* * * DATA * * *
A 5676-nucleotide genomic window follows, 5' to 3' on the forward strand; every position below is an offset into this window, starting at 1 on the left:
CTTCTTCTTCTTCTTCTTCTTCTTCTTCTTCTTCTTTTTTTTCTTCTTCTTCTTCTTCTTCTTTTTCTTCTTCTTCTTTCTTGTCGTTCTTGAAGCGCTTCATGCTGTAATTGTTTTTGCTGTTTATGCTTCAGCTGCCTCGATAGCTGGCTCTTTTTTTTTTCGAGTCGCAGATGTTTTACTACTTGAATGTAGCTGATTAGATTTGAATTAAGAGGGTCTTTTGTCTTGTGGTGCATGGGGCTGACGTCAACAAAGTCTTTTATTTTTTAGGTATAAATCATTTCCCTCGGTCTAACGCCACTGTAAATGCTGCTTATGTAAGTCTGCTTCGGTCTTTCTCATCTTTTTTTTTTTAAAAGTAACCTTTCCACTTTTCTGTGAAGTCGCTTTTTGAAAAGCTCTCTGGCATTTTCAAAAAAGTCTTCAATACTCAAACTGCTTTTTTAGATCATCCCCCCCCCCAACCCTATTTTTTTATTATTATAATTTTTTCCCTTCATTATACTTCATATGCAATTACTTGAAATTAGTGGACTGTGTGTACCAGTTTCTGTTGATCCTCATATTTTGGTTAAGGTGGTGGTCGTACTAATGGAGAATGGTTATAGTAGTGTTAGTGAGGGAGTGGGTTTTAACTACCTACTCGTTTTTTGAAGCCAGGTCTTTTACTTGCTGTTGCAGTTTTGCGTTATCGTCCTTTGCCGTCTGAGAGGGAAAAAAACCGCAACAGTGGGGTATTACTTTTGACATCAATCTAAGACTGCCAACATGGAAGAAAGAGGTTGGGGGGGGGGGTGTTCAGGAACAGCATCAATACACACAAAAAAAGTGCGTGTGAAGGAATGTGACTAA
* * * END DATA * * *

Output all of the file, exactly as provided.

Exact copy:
A 5676-nucleotide genomic window follows, 5' to 3' on the forward strand; every position below is an offset into this window, starting at 1 on the left:
CTTCTTCTTCTTCTTCTTCTTCTTCTTCTTCTTCTTTTTTTTCTTCTTCTTCTTCTTCTTCTTTTTCTTCTTCTTCTTTCTTGTCGTTCTTGAAGCGCTTCATGCTGTAATTGTTTTTGCTGTTTATGCTTCAGCTGCCTCGATAGCTGGCTCTTTTTTTTTTCGAGTCGCAGATGTTTTACTACTTGAATGTAGCTGATTAGATTTGAATTAAGAGGGTCTTTTGTCTTGTGGTGCATGGGGCTGACGTCAACAAAGTCTTTTATTTTTTAGGTATAAATCATTTCCCTCGGTCTAACGCCACTGTAAATGCTGCTTATGTAAGTCTGCTTCGGTCTTTCTCATCTTTTTTTTTTTAAAAGTAACCTTTCCACTTTTCTGTGAAGTCGCTTTTTGAAAAGCTCTCTGGCATTTTCAAAAAAGTCTTCAATACTCAAACTGCTTTTTTAGATCATCCCCCCCCCCAACCCTATTTTTTTATTATTATAATTTTTTCCCTTCATTATACTTCATATGCAATTACTTGAAATTAGTGGACTGTGTGTACCAGTTTCTGTTGATCCTCATATTTTGGTTAAGGTGGTGGTCGTACTAATGGAGAATGGTTATAGTAGTGTTAGTGAGGGAGTGGGTTTTAACTACCTACTCGTTTTTTGAAGCCAGGTCTTTTACTTGCTGTTGCAGTTTTGCGTTATCGTCCTTTGCCGTCTGAGAGGGAAAAAAACCGCAACAGTGGGGTATTACTTTTGACATCAATCTAAGACTGCCAACATGGAAGAAAGAGGTTGGGGGGGGGGGTGTTCAGGAACAGCATCAATACACACAAAAAAAGTGCGTGTGAAGGAATGTGACTAA